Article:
This STAR TREK: LOWER DECKS review contains spoilers.
Because Star Trek: Lower Decks happens right after the events of Star Trek: Nemesis, we know a few things about the TNG crew of the USS Enterprise at this time. For one thing, Picard is still in command of the USS Enterprise-E—at least he will be for the next few years. But, in the latest episode of Lower Decks—“Terminal Provocations”—we also got one roundabout reference to Will Riker, Deanna Troi, and the starship USS Titan. Here’s what the Titan Easter egg at the end of “Terminal Provocations” means, and why it might create yet another teensy-tiny question about our ongoing questions about Starfleet uniform canon in the era of Lower Decks…
Echoing a joke in Episode 4, the ending of Episode 6 of Lower Decks finds an incompetent Starfleet Officer named Fletcher promoted instead of reprimanded. After Mariner and Boimler decide to cover-up Fletcher’s egregious behavior (dude created a rogue AI because he was trying to cut corners, and then lied about it), he’s then rewarded for heroic actions he never really did. This results in Fletcher getting shipped-off to the USS Titan. Now, although we’ve never actually seen the USS Titan in canon, we know this ship is commanded by none other than Captain William T. Riker. In Star Trek: Nemesis, we’re told Riker was given command of this ship, and just after their marriage and the events of Nemesis, both Riker and Deanna Troi transferred to that ship.
Almost everything else we know about the Titan is apocryphal or borderline non-canon. Starting in 2005, a series of novels called Star Trek: Titan chronicled Will and Deanna’s adventures aboard the Titan. During that time, book publisher Pocket Books created a fan-competition to determine what the Titan actually looked like. The winning design ended up featuring on the covers of several books, and is considered, loosely, to be what the ship actually looks like. That said, the USS Titan didn’t actually appear in this episode (unless you count the inside of Fletcher’s quarters) meaning, we still don’t know what it looks like. In the Star Trek: Picard episode “Nepenthe,” it’s heavily implied that the photograph of Picard with the infant Thad Riker is taken aboard the Titan. Baby Thad was born sometime in 2381, so the photo of Admiral Picard and the baby is probably from late in that year or 2382, since Thad doesn’t quite look a full year old, yet.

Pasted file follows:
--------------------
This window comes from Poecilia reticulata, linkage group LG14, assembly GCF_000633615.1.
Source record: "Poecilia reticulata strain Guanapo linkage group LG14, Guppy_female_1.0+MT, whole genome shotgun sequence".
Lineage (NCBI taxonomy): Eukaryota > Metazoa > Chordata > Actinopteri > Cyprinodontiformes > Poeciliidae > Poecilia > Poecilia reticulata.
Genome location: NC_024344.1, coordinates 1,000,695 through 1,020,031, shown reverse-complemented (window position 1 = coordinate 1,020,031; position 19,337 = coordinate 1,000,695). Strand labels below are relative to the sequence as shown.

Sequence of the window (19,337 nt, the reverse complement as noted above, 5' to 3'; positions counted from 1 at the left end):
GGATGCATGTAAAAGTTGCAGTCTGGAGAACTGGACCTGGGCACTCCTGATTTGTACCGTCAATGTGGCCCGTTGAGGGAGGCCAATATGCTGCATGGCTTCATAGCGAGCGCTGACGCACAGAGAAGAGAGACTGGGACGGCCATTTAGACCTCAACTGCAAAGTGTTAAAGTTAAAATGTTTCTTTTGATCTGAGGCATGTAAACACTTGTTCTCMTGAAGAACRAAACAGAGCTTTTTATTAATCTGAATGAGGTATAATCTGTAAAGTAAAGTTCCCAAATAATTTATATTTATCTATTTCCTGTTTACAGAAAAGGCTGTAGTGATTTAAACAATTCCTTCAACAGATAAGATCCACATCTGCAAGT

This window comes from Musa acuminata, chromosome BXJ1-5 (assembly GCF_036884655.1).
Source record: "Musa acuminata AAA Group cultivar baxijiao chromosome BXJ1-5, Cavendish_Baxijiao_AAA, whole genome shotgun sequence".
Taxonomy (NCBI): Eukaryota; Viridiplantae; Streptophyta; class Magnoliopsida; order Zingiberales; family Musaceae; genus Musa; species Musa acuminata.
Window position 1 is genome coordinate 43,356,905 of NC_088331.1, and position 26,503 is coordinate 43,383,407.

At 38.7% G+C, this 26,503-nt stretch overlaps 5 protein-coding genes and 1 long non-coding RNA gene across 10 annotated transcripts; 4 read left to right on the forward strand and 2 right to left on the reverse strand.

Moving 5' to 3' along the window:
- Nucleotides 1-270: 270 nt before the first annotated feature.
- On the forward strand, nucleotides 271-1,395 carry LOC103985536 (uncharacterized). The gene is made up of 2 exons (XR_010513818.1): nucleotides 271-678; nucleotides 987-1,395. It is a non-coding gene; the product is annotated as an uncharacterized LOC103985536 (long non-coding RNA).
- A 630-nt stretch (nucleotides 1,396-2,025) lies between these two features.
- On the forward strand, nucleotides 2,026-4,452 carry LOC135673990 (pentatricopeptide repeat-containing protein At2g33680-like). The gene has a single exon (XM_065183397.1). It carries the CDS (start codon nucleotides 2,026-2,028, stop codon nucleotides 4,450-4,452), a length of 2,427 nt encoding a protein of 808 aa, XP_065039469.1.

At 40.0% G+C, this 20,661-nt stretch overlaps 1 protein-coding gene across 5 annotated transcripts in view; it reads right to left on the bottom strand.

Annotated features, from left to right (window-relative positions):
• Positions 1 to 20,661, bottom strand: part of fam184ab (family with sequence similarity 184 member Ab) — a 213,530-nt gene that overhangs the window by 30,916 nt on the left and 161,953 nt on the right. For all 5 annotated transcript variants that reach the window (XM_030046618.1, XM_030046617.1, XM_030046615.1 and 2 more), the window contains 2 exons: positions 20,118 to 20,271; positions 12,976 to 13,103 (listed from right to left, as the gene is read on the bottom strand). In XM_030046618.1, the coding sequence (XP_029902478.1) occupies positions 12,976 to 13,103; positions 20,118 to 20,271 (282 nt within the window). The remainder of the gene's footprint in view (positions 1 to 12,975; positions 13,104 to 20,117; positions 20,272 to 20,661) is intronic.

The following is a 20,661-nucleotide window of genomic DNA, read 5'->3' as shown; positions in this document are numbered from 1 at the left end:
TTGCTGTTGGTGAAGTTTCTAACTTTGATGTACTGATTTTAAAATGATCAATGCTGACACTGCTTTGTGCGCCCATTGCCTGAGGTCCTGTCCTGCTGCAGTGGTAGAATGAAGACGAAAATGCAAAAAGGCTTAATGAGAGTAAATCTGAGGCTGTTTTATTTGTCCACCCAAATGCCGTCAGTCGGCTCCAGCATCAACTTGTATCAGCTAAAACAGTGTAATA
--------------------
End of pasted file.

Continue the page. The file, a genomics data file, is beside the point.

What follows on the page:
Relative to Fletcher’s transfer to the Titan in Lower Decks (2380), all of these events are fairly close. Which brings us to an inevitable conclusion about all our questions about who wore which Starfleet uniforms in the early 2380s. In the ending of “Terminal Provocations,” Fletcher is very clearly wearing his Lower Decks-style uniform, which seems to prove that this style of uniform was adopted fleet-wide by several starships beyond just the crew of the USS Cerritos and other ships we’ve seen on the show. Now, granted, this brief flash-forward is only six days after Fletcher leaves the Cerritos, so, it’s possible he never changed out of his first uniform, but that seems really unlikely. Clearly, Fletcher wearing the Lower Decks uniform on the USS Titan means everyone on the Titan wears this style of uniform, too. This means, if you’re a fan artist, you can draw Riker and Troi in this uniform style while they’re on the Titan if you want.
It also means that if Lower Decks ends-up in the year 2381, at any point (maybe Season 2), then they’ll have to account for the early 2380s Starfleet uniforms we see in all the Picard flashbacks, including the one photograph we got of Picard on the USS Titan holding baby Thad. In that photo, Picard is clearly in the same uniform he wears in the majority of the flashbacks in that series, which seems to imply that everyone else on the Titan wears that “new” uniform, too. Then again, as mentioned in the uniform questions raised by episode 5, it’s possible there is more than one uniform style in use at the same time in the year 2381.
We may never see the USS Titan on screen, in Lower Decks or another Trek series. But, talking about it, and thinking about what everyone is wearing on that ship just makes one thing very, very clear. Lower Decks either needs to do an entire episode about uniform canon or, we need an animated spin-off that just features a bunch of TNG characters right after the events of Nemesis. Who wouldn’t watch that?
Lower Decks has four episodes left in season 1. Those air on CBS All-Access on Thursdays.